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Tri-Pride organizers have presence at Little Chicago

Mackenzie Moore • Updated Aug 10, 2018 at 5:18 PM

The Little Chicago Downtown Music and Arts Festival kicked off Friday with local bands rocking the Main and Nelson stages. 

Vendors lined East Main Street leading up to the Nelson Stage, and one of these booths included TriPride, an organization that advocates for social equality for the LGBTQ community.

TriPride will host the Tri-Cities’ first Pride Festival on Sept. 15 from noon to 6 p.m. at Founders Park, and the president, Kenn Lyon, spent his day in the heat promoting the festival and sharing with festivalgoers what TriPride aims to achieve.

“The idea behind this is to create an inclusive environment that everyone can participate in, especially to celebrate the really rich diversity of the LGBTQ community in the area here,” Lyon said. “It’s going to be a big event. Think mini-Blue Plum that’s LGBTQ-themed.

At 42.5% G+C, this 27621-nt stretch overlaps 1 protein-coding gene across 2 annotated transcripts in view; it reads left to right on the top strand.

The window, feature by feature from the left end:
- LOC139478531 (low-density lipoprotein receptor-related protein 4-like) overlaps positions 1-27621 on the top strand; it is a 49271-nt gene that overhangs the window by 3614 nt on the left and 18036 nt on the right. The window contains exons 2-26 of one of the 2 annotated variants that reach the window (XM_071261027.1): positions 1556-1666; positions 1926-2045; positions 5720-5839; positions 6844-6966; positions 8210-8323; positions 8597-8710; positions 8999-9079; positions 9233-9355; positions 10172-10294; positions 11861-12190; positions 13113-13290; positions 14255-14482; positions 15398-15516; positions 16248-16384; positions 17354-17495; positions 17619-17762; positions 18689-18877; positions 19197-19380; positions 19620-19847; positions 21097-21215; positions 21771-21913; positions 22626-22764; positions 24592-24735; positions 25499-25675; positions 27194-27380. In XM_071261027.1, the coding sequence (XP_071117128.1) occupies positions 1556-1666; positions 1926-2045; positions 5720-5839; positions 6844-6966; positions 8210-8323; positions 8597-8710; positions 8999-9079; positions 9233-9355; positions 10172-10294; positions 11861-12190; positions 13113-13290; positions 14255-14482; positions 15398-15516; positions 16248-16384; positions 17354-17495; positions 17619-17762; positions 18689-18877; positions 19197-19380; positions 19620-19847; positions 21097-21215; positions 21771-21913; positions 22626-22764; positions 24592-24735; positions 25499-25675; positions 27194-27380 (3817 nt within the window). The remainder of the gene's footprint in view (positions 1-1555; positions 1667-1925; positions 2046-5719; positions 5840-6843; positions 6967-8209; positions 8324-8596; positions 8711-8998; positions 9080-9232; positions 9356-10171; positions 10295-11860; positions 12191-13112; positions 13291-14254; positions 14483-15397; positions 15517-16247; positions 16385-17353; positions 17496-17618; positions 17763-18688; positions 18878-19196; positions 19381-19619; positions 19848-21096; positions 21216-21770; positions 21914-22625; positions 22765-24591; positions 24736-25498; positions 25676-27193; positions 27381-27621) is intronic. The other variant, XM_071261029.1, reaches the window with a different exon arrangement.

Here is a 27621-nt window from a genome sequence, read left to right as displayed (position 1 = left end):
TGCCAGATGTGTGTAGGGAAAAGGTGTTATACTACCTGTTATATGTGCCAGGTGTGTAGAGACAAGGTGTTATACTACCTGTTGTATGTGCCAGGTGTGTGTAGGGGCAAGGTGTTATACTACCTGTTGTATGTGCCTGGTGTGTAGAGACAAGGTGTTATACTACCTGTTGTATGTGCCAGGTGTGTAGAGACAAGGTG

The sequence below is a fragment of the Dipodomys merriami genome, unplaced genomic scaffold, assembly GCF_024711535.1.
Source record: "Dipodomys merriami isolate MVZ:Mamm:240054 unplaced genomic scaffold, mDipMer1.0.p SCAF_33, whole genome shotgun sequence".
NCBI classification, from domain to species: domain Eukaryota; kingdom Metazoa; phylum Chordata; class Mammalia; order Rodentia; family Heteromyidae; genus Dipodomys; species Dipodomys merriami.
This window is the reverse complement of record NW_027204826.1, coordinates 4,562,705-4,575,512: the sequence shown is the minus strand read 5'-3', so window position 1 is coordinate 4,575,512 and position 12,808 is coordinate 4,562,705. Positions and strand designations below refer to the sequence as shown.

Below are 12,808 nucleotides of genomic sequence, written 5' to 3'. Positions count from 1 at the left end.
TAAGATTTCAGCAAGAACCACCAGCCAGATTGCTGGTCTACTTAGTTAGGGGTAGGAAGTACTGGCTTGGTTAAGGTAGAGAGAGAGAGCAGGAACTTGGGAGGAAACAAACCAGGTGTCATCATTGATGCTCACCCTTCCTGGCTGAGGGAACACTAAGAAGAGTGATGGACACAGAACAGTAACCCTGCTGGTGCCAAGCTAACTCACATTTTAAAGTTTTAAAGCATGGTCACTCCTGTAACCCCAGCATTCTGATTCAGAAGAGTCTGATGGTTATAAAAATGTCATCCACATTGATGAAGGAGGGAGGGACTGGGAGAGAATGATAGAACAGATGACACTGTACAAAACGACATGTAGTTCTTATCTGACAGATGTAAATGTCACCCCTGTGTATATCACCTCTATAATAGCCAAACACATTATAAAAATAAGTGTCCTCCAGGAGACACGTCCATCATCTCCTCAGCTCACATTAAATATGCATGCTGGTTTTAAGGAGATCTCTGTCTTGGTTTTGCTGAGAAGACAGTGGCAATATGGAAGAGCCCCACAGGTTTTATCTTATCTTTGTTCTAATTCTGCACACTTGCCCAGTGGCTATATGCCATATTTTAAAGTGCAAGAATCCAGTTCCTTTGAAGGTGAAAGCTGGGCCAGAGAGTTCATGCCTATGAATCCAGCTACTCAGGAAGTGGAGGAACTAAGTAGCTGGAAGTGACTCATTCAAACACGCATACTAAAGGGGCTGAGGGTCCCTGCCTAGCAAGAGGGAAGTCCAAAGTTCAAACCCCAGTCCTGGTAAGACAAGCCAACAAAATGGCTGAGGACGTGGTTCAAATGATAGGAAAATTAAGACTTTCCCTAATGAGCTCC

“It’s a way to express your own creativity and recognize that you’re part of a bigger community. You can feel very isolated in smaller places.”

Lyon, along with TriPride’s secretary, Ron Adkins, wanted to create a support system for the LGBTQ community and saw a celebration as a beneficial way to raise awareness.

“There’s a misconception about pride,” Adkins said. “People think that pride means that we’re here to flaunt who we are to the masses. That’s not the case. Pride wants to be just like youPride just wants to be included, recognized and equal.”

The board members view Johnson City as a home base for surrounding areas, and the festival has reached out to LGBTQ members as far away as Virginia and North Carolina.

“We went from just a few people in a room,” Adkins said. “We’ve reached all the way into southwest Virginia and as far as Asheville, North Carolina. We’ve cast a big net that we didn’t originally intend to cast, but this is the hub for all these areas.”

Lyon and Adkins want the TriPride Festival to serve as a ground where people can meet and celebrate two facets of life: love and being human.

“This is all about celebrating our diversity,” Lyon said. “The community has a large variety of people that make up the LGBTQ community. We want everybody to be who they are and to accept everybody for who they are without judgment. 

“That’s what this is creating, that environment. To have the businesses, institutions and government offices all coming together to support this — that’s a beautiful thing.”

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